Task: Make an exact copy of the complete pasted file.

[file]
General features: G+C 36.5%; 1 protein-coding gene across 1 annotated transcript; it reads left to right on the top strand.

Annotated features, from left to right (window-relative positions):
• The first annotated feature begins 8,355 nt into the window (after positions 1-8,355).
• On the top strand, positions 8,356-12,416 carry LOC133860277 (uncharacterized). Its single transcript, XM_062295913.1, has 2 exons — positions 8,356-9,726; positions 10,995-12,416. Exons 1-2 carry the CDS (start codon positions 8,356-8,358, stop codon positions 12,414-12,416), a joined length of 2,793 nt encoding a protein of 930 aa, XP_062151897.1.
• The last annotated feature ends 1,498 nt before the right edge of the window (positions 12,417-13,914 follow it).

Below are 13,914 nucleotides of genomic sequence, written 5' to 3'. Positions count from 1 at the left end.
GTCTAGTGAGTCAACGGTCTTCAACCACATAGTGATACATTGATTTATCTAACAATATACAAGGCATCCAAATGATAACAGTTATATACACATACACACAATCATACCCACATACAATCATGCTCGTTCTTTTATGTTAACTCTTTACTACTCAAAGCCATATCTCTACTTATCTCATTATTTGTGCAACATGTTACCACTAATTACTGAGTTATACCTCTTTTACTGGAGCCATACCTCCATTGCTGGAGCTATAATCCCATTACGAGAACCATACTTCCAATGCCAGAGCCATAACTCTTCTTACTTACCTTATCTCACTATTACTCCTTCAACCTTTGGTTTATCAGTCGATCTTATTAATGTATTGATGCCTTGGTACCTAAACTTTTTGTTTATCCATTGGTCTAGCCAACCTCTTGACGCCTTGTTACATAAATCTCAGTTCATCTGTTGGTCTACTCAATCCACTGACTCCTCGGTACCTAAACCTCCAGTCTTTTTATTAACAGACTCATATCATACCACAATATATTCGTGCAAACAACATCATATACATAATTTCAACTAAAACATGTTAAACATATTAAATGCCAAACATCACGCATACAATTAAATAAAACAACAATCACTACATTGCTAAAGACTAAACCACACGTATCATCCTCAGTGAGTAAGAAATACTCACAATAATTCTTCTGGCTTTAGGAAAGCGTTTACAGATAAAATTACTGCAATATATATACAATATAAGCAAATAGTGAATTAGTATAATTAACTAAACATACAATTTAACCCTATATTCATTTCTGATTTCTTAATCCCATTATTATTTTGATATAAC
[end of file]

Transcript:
General features: G+C 36.5%; 1 protein-coding gene across 1 annotated transcript; it reads left to right on the top strand.

Annotated features, from left to right (window-relative positions):
• The first annotated feature begins 8,355 nt into the window (after positions 1-8,355).
• On the top strand, positions 8,356-12,416 carry LOC133860277 (uncharacterized). Its single transcript, XM_062295913.1, has 2 exons — positions 8,356-9,726; positions 10,995-12,416. Exons 1-2 carry the CDS (start codon positions 8,356-8,358, stop codon positions 12,414-12,416), a joined length of 2,793 nt encoding a protein of 930 aa, XP_062151897.1.
• The last annotated feature ends 1,498 nt before the right edge of the window (positions 12,417-13,914 follow it).

Below are 13,914 nucleotides of genomic sequence, written 5' to 3'. Positions count from 1 at the left end.
GTCTAGTGAGTCAACGGTCTTCAACCACATAGTGATACATTGATTTATCTAACAATATACAAGGCATCCAAATGATAACAGTTATATACACATACACACAATCATACCCACATACAATCATGCTCGTTCTTTTATGTTAACTCTTTACTACTCAAAGCCATATCTCTACTTATCTCATTATTTGTGCAACATGTTACCACTAATTACTGAGTTATACCTCTTTTACTGGAGCCATACCTCCATTGCTGGAGCTATAATCCCATTACGAGAACCATACTTCCAATGCCAGAGCCATAACTCTTCTTACTTACCTTATCTCACTATTACTCCTTCAACCTTTGGTTTATCAGTCGATCTTATTAATGTATTGATGCCTTGGTACCTAAACTTTTTGTTTATCCATTGGTCTAGCCAACCTCTTGACGCCTTGTTACATAAATCTCAGTTCATCTGTTGGTCTACTCAATCCACTGACTCCTCGGTACCTAAACCTCCAGTCTTTTTATTAACAGACTCATATCATACCACAATATATTCGTGCAAACAACATCATATACATAATTTCAACTAAAACATGTTAAACATATTAAATGCCAAACATCACGCATACAATTAAATAAAACAACAATCACTACATTGCTAAAGACTAAACCACACGTATCATCCTCAGTGAGTAAGAAATACTCACAATAATTCTTCTGGCTTTAGGAAAGCGTTTACAGATAAAATTACTGCAATATATATACAATATAAGCAAATAGTGAATTAGTATAATTAACTAAACATACAATTTAACCCTATATTCATTTCTGATTTCTTAATCCCATTATTATTTTGATATAAC